When I started trying to promote my own artwork online I kept coming across other people's art that amazed or compelled me in one way or another. This blog has been a way for me to practice thinking and writing about art, as well as learning more about my peers and all the incredible art that is being made out there.

Search for an Artist on this blog (or cut and paste from the list at the bottom of this page)

Wednesday, July 29, 2009

Rob Evans 2

Well this is my 100th posting.

Since absolutely no one was looking when I started I think it's worth revisiting my first entry.
The realism in his work is one thing; there's no denying his technical proficiencies. But I think I was immediately drawn to his work for its atmosphere. From his earliest interiors to his most recent traditional landscapes he has been obsessed with and successfully captured the dramatic tension that exists at night or in the twilight hours when natural light is diminished but what is revealed is just as powerful. Much of his earlier work uses this dramatic lighting to heighten the effect of symbolic and allegorical imagery.

I only posted 2 of his pieces originally. Since then I usually pick about three pieces from each artists. here's a bunch... And don't forget to click on the images to view them at least a little larger, especially the last piece.

Visit his websites for many many more: robevansart.com and robevansart.net

"Susquehanna Moon" pastel 13x11" 2006

"Above and Beneath" 27x19" mixed media 2004

"Migration" mixed media 20x28" 1997

"Refuge" oil on panel 48x48" 1997

"Evening Ritual" oil on panel (triptych) 40x90 1989

Tuesday, July 28, 2009

Alex Gross

It's not at all clear to me what these paintings are supposed to mean. They certainly look like symbolist allegories. But sometimes knowing the answers can ruin all the fun. I actually like to wonder and they do facilitate that. I'm also intrigued by how artists collect a vocabulary of images in their work. Mr. Gross has a particular obsession with burning/crashing aircraft and ice cream cones. Hmmm.

"The Last Judgment" 58x72" 2007

"Ice Cream Cone (despair)" 55x38" 2007

"Departure" 28x28" 2001

Monday, July 27, 2009

Nicoletta Ceccoli

She is a very successful children's book Illustrator, but fortunately does not let success get in the way of her art. These pieces readily demonstrate why she is good at her job but transcend the genre and appeal to the darker side of childhood that remains with us all.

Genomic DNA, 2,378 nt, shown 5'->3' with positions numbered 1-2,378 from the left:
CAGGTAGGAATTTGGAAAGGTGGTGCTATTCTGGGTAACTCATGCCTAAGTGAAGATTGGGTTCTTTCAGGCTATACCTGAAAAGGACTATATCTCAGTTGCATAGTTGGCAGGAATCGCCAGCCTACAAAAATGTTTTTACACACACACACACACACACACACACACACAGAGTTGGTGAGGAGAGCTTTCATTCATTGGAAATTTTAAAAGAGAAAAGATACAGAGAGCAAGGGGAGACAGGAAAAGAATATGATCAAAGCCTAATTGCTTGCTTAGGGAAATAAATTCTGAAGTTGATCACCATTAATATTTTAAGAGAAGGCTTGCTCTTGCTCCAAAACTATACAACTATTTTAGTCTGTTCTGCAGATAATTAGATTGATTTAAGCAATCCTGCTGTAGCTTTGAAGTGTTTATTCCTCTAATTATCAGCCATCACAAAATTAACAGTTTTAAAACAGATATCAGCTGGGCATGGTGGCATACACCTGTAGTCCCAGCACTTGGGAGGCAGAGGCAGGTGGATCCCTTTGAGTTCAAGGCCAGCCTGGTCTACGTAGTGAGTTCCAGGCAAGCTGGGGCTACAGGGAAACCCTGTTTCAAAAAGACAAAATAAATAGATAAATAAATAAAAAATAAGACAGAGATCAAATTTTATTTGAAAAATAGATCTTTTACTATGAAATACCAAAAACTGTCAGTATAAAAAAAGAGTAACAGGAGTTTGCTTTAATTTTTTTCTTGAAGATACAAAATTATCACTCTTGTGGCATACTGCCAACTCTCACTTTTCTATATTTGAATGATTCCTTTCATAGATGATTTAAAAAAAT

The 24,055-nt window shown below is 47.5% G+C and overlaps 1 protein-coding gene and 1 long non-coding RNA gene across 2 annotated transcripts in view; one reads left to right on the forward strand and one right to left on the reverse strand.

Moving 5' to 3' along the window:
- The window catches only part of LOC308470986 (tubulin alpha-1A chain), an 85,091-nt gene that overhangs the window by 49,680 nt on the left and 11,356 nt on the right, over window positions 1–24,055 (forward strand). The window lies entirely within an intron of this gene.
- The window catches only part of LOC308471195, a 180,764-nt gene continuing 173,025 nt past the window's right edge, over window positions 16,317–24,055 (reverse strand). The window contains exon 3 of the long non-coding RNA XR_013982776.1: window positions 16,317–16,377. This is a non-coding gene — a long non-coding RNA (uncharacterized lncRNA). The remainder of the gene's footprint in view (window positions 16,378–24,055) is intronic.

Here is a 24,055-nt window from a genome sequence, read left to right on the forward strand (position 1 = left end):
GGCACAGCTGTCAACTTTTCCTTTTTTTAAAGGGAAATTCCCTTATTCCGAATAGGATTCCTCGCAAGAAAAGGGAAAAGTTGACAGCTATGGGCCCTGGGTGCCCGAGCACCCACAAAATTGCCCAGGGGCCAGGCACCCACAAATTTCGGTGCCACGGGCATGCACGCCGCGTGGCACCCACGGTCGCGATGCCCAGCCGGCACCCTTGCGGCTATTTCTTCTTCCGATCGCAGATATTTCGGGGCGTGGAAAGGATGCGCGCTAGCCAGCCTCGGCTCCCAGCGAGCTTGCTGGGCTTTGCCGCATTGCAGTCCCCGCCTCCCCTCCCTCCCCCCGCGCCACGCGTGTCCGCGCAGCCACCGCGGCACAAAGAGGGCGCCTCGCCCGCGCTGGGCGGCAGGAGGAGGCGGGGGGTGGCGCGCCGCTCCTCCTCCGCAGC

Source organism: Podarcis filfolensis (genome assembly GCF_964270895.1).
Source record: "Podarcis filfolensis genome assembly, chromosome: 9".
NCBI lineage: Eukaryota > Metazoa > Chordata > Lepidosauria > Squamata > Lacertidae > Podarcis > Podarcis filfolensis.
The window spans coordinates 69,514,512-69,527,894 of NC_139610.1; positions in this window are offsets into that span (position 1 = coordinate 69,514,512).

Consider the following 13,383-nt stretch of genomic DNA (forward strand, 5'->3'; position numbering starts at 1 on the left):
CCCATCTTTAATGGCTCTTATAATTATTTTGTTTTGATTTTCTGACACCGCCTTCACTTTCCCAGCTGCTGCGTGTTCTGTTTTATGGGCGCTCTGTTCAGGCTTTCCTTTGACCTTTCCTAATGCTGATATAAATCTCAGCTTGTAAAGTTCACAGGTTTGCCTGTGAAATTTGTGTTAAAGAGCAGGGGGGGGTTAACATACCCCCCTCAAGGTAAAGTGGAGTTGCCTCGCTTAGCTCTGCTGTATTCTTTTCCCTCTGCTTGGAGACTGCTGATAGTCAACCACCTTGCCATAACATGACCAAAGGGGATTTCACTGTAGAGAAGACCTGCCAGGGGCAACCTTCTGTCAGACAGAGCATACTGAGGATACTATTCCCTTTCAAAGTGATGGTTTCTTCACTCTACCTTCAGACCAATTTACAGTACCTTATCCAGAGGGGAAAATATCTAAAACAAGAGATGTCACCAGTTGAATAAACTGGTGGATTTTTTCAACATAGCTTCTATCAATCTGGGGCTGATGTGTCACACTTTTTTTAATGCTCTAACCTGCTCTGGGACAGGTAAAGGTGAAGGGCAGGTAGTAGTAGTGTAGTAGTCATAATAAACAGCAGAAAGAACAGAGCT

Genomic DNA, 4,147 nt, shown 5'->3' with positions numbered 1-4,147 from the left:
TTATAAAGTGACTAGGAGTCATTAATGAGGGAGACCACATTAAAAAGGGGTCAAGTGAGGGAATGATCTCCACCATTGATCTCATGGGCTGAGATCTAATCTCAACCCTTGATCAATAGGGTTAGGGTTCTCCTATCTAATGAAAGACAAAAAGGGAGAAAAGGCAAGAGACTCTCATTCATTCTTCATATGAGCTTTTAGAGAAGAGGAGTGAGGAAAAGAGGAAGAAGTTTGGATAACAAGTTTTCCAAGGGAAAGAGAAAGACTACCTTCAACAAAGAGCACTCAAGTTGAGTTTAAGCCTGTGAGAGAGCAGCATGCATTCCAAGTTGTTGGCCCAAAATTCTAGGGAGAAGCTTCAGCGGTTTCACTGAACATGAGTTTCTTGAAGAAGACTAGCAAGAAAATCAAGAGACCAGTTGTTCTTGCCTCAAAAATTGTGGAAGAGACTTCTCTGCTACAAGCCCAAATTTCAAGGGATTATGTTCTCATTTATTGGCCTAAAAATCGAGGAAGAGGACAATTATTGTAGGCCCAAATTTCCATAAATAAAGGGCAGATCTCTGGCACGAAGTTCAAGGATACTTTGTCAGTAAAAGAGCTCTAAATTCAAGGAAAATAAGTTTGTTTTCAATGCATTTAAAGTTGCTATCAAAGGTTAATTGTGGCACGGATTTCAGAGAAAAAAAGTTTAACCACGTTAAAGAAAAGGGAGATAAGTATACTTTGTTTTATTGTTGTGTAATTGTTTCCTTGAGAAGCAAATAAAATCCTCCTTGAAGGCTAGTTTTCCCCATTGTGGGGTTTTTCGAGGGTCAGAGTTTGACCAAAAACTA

You can see more of her work and even flip through some virtual picture books at www.nicolettaceccoli.com

"Balloon Girl"

"Bird Cage"

as always (well, almost always) click on the images to view them larger.

Thursday, July 23, 2009

Chris Mars

How did I not know of this artist earlier? Here is work to gnaw at you even while it entertains. What are monsters? What is madness? The answers are not simple. But they can be beautiful.
I wonder if this guy and Chet Zar (Jan. 22, 2009) are friends?


"Like Moths"


"A Soother for Dwayne"

Wednesday, July 22, 2009

Dan May

I was surprised to look back and find that I had not posted an entry on Dan May.
Here is an alternate reality worth visiting. While his style definitely fits into a larger scene (for which I still don't have a good name - if you know what I'm talking about help me out) it is also decidedly unique.
See lots more at dan-may.com and at his flickr site

"The Gift" 13x12" 2009

"Orange Heist" 12x16" 2008

"Because of April" 2009

Tuesday, July 21, 2009

Amy Bennett 2

This series was under way the first time I posted her work (see January 2009). She creates models of a specific environ to act as backdrop for her odd little narratives (here, a small summer vacation lake; previously a tiny neighborhood). The scenes are both intimately familiar and peculiarly mysterious. Looking at her paintings is a little like spying on your neighbors, but without the guilt.
Her website is really worth looking through: www.amybennett.com

"Shoreline" 22x28" 2008

"Taking Arms" 18x24" 2008

"On Dry Land" 14x18" 2008

Monday, July 20, 2009

Amy Casey

There is so much work on her website that it is rather daunting to look through it all (amycaseypainting.com). But it is rather interesting to see the transition from her earlier work and the gradual discovery of this new imagery. She's been exploring it for a few years now, and just in time for the collapse of the real estate bubble.